Civil Rights Attorneys Defend NYers from Searches without Warrants
Protecting You After Police Misconduct in New York
In America, the public should not live in fear of their homes being invaded and ransacked, their lives imperiled and their belongings carted off without due process of law. Unfortunately, residents of New York City too often confront that scenario. Some police officers, acting only on racial profiles, illegally “stop and frisk” innocent persons. Others operate above the law, destroying property and harassing residents. If you have been the victim of “stop and frisk,” a warrantless search and/or an illegal seizure of your property, Rubenstein & Rynecki can help. We have a long history of successful civil rights actions against the NYPD. If you have suffered unnecessarily due to police misconduct, our dedicated attorneys will fight to deliver the compensation you deserve.
Can You Sue for Damages for an Unlawful Search?
A police search is inconvenient and demeaning at best, and can easily result in damaged property and physical injury. When that search is illegal, the police must compensate you for the violation of your civil rights and your losses. Legal action for a warrantless search is often part of a larger lawsuit for police brutality, as cops look for evidence of a crime, such as drug use, to justify their unlawful use of force. However, the mere fact that an officer initiates a search without a warrant does not automatically make the search illegal.
Understanding the Warrant Requirement
Our system of checks and balances curbs police power by requiring officers to apply for a warrant from a judge before making a search of a premises or a vehicle. The judge is only to issue a warrant when an officer can show probable cause, that is, grounds for a reasonable belief that a crime has likely been committed. But not every search requires a warrant. Exceptions exist for:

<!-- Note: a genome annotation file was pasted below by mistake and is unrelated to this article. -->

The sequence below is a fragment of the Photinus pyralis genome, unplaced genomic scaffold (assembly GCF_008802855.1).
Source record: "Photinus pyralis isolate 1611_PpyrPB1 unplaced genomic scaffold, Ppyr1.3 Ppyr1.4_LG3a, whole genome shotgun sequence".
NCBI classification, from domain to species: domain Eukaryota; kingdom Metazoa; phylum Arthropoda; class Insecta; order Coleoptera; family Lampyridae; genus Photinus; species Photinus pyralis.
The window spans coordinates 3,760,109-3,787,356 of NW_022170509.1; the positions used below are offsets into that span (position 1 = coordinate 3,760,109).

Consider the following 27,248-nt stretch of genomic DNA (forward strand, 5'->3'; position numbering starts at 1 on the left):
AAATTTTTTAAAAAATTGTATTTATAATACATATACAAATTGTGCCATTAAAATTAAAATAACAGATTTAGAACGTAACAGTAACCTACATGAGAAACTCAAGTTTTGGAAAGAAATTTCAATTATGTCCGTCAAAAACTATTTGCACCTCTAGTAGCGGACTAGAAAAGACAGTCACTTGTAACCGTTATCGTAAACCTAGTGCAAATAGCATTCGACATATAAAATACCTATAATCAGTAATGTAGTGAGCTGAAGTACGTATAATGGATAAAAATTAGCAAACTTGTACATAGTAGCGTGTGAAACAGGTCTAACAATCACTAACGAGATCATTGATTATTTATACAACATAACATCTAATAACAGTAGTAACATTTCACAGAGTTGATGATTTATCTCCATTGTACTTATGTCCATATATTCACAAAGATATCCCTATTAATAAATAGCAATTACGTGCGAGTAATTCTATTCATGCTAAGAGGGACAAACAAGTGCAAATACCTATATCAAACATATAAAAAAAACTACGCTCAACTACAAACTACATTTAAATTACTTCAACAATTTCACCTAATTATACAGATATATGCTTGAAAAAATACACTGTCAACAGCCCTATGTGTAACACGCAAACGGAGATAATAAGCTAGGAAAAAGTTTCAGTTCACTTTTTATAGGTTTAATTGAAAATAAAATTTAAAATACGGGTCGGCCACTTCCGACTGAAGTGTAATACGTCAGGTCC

- Consent — The person to be searched, or a person who controls a premises or a vehicle gives the officer permission to make the search
- Plain view — If evidence of a crime is in plain view, the officer may seize it. For example, if the officer makes a legal traffic stop and spots a gun lying on the driver’s seat, the officer may seize the gun without a warrant to search the car.
- Search incident to arrest — When an officer arrests a suspect, the officer is entitled to search the suspect to discover any weapons that might endanger the officer.
- Exigent circumstances — An officer may act to preserve evidence that is likely to be destroyed before a warrant can be issued.
- Automobile exception — If probable cause exists, an officer can search a vehicle for evidence of the crime to prevent the evidence from being moved to another location.
- Hot pursuit — If an officer is in pursuit of a suspect, the officer may continue the pursuit after the suspect enters private property.
These exceptions give police a great deal of leeway. To win your case, you need experienced legal representation.
Contact Our Civil Rights Attorneys if You’ve Been the Victim of a Warrantless Search in NYC
The Constitution protects you from unreasonable police harassment, including warrantless searches of your person, your premises and your vehicle. The civil rights attorneys at Rubenstein & Rynecki fight to hold the NYPD accountable when its officers violate the law.